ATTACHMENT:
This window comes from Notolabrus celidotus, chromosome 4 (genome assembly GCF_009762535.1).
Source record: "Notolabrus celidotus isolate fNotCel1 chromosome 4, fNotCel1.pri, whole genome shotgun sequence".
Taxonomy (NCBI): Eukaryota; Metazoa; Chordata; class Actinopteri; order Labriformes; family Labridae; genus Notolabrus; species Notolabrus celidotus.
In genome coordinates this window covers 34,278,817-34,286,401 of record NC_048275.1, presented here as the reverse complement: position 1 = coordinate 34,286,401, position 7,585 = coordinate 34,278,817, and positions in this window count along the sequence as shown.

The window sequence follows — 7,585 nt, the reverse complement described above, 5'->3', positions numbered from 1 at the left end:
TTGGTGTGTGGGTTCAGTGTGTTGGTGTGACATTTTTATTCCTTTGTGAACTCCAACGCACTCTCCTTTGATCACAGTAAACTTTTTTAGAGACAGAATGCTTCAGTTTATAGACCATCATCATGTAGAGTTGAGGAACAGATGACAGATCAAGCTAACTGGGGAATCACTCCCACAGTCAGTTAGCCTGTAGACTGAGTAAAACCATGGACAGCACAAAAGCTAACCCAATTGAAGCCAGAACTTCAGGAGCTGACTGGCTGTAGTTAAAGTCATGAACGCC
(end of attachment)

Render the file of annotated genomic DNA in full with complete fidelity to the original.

This window comes from Notolabrus celidotus, chromosome 4 (genome assembly GCF_009762535.1).
Source record: "Notolabrus celidotus isolate fNotCel1 chromosome 4, fNotCel1.pri, whole genome shotgun sequence".
Taxonomy (NCBI): Eukaryota; Metazoa; Chordata; class Actinopteri; order Labriformes; family Labridae; genus Notolabrus; species Notolabrus celidotus.
In genome coordinates this window covers 34,278,817-34,286,401 of record NC_048275.1, presented here as the reverse complement: position 1 = coordinate 34,286,401, position 7,585 = coordinate 34,278,817, and positions in this window count along the sequence as shown.

The window sequence follows — 7,585 nt, the reverse complement described above, 5'->3', positions numbered from 1 at the left end:
TTGGTGTGTGGGTTCAGTGTGTTGGTGTGACATTTTTATTCCTTTGTGAACTCCAACGCACTCTCCTTTGATCACAGTAAACTTTTTTAGAGACAGAATGCTTCAGTTTATAGACCATCATCATGTAGAGTTGAGGAACAGATGACAGATCAAGCTAACTGGGGAATCACTCCCACAGTCAGTTAGCCTGTAGACTGAGTAAAACCATGGACAGCACAAAAGCTAACCCAATTGAAGCCAGAACTTCAGGAGCTGACTGGCTGTAGTTAAAGTCATGAACGCC